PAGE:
2. (law) To suspend.
    The statute of limitations defense was tolled as a result of the defendant’s wrongful conduct.
Translations[edit]

Catalan[edit]

Noun[edit]

toll m (plural tolls)

  1. pool, puddle

German[edit]

Etymology[edit]

From Old High German tol, from Proto-Germanic *dulaz (dazed, foolish, crazy, stupid), cognate with English dull. More at dull.

Pronunciation[edit]

Adjective[edit]

toll (comparative toller, superlative am tollsten)

  1. great, nice, wonderful
  2. (dated) crazy, mad

Declension[edit]

Derived terms[edit]

Related terms[edit]

See also[edit]

External links[edit]

  • toll in Duden online

Hungarian[edit]

Etymology[edit]

From Proto-Uralic *tulka (feather, wing).

Pronunciation[edit]

  • IPA(key): /ˈtolː/ (It is important to pronounce it with a long l, otherwise it will sound like tol (to push).)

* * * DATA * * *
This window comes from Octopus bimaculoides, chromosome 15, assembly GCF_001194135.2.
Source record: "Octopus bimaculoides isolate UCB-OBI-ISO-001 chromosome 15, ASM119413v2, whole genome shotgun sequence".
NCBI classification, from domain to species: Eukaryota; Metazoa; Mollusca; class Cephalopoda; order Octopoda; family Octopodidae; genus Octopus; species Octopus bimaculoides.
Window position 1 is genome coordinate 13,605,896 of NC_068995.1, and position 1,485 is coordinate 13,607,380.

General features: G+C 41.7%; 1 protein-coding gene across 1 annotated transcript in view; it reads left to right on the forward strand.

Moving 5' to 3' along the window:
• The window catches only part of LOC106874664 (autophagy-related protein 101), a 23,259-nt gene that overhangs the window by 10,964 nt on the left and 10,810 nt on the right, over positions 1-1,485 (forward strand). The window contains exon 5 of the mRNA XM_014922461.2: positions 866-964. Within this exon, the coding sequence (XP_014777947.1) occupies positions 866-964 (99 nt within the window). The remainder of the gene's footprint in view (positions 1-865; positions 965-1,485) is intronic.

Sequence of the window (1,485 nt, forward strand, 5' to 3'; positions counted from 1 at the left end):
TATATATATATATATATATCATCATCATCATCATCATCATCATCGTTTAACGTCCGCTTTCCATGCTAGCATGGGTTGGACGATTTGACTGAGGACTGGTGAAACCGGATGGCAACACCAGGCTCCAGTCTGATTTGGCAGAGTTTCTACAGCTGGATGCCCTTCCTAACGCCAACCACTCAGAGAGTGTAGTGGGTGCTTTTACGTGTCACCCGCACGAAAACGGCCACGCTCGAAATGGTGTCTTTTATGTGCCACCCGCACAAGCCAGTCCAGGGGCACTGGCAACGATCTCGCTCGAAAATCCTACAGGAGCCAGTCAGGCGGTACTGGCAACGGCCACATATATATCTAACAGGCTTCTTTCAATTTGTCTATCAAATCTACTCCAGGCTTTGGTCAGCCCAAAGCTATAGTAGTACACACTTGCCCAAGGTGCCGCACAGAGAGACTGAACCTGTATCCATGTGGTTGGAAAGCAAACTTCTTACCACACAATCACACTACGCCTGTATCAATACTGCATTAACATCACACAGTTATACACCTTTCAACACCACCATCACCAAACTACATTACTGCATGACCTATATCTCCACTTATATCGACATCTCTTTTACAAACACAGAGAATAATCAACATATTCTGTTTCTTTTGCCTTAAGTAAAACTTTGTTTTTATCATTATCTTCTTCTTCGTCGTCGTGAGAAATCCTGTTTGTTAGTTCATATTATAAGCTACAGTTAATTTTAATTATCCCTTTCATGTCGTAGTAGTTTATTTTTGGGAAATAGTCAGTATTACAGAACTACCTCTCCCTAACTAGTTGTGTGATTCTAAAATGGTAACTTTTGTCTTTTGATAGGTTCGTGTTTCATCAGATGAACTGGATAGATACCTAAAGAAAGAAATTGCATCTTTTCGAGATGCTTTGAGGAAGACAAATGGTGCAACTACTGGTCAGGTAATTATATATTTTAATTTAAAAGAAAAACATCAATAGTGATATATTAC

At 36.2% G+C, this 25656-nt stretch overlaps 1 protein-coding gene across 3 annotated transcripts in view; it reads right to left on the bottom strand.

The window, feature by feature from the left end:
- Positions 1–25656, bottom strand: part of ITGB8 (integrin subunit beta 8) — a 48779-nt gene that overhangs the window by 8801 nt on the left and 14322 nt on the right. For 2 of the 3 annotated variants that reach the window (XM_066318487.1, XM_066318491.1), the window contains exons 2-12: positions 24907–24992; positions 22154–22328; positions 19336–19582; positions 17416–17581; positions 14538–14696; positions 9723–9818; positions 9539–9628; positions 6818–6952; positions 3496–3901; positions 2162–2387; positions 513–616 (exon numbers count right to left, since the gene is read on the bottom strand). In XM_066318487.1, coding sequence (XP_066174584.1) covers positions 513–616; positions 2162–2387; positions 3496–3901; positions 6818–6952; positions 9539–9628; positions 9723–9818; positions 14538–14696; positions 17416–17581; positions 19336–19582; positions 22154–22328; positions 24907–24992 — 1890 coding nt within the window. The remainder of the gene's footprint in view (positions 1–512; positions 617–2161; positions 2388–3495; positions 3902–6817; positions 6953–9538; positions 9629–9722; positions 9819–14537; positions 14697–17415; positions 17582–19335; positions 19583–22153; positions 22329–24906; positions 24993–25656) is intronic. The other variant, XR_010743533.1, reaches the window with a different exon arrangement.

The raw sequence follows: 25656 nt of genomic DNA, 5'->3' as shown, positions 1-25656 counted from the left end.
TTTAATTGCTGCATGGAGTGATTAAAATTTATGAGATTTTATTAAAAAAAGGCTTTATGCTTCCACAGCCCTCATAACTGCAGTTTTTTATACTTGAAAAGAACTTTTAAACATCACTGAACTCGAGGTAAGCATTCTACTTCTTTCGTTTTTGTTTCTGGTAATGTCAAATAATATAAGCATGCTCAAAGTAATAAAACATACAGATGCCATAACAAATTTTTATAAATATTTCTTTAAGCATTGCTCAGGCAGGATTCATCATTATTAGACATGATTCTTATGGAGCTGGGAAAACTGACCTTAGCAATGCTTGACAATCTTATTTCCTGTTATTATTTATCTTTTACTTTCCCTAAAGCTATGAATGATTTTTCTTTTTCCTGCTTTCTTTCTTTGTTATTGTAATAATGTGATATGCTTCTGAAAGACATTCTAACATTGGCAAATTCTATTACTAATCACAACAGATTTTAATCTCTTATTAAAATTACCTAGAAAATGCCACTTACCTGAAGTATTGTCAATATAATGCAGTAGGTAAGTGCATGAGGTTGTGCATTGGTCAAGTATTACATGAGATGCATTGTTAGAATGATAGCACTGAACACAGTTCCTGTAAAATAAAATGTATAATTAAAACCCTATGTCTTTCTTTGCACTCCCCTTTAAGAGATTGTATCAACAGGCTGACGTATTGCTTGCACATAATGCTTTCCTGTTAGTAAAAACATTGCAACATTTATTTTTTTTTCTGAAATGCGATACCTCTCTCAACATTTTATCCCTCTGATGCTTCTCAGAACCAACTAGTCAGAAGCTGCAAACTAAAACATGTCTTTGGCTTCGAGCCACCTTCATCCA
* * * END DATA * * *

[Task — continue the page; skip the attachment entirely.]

• (file)

Noun[edit]

toll (plural tollak)

  1. feather
  2. pen

Declension[edit]

Derived terms[edit]


Irish[edit]

Pronunciation[edit]

  • IPA(key): [t̪ˠoːl̪ˠ], [t̪ˠɔl̪ˠ]

Etymology 1[edit]

From Old Irish toll (hole, hollow; buttocks, hindquarters).

Noun[edit]

toll m (genitive toill, nominative plural toill)

  1. hole, hollow
  2. (anatomy) posterior, buttocks
Declension[edit]
Derived terms[edit]

Etymology 2[edit]

From Old Irish toll (pierced, perforated; hollow, empty).

Adjective[edit]

toll

  1. pierced, perforated
  2. hollow, empty; (of voice) deep, hollow
Declension[edit]

Etymology 3[edit]

From Old Irish tollaid (pierces; penetrates).

Verb[edit]

toll (present analytic tollann, future analytic tollfaidh, verbal noun tolladh, past participle tollta)